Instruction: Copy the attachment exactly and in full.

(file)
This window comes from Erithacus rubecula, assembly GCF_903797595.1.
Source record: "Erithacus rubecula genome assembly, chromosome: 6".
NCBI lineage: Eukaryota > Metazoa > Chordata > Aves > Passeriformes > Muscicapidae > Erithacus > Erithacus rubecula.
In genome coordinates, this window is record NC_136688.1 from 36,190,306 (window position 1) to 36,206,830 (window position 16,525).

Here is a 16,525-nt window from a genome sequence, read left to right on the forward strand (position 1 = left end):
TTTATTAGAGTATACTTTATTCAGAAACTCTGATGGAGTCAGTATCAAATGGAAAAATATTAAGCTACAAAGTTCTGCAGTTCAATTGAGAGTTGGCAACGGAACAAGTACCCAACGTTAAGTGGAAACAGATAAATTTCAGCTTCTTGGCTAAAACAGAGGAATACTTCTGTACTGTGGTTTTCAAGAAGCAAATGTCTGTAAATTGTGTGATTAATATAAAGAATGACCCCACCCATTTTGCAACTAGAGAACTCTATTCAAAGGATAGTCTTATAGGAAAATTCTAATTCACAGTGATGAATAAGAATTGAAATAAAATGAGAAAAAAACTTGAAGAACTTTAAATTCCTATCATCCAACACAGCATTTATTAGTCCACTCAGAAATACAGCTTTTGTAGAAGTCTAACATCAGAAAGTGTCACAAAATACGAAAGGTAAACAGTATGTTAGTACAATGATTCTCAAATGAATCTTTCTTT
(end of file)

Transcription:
This window comes from Erithacus rubecula, assembly GCF_903797595.1.
Source record: "Erithacus rubecula genome assembly, chromosome: 6".
NCBI lineage: Eukaryota > Metazoa > Chordata > Aves > Passeriformes > Muscicapidae > Erithacus > Erithacus rubecula.
In genome coordinates, this window is record NC_136688.1 from 36,190,306 (window position 1) to 36,206,830 (window position 16,525).

Here is a 16,525-nt window from a genome sequence, read left to right on the forward strand (position 1 = left end):
TTTATTAGAGTATACTTTATTCAGAAACTCTGATGGAGTCAGTATCAAATGGAAAAATATTAAGCTACAAAGTTCTGCAGTTCAATTGAGAGTTGGCAACGGAACAAGTACCCAACGTTAAGTGGAAACAGATAAATTTCAGCTTCTTGGCTAAAACAGAGGAATACTTCTGTACTGTGGTTTTCAAGAAGCAAATGTCTGTAAATTGTGTGATTAATATAAAGAATGACCCCACCCATTTTGCAACTAGAGAACTCTATTCAAAGGATAGTCTTATAGGAAAATTCTAATTCACAGTGATGAATAAGAATTGAAATAAAATGAGAAAAAAACTTGAAGAACTTTAAATTCCTATCATCCAACACAGCATTTATTAGTCCACTCAGAAATACAGCTTTTGTAGAAGTCTAACATCAGAAAGTGTCACAAAATACGAAAGGTAAACAGTATGTTAGTACAATGATTCTCAAATGAATCTTTCTTT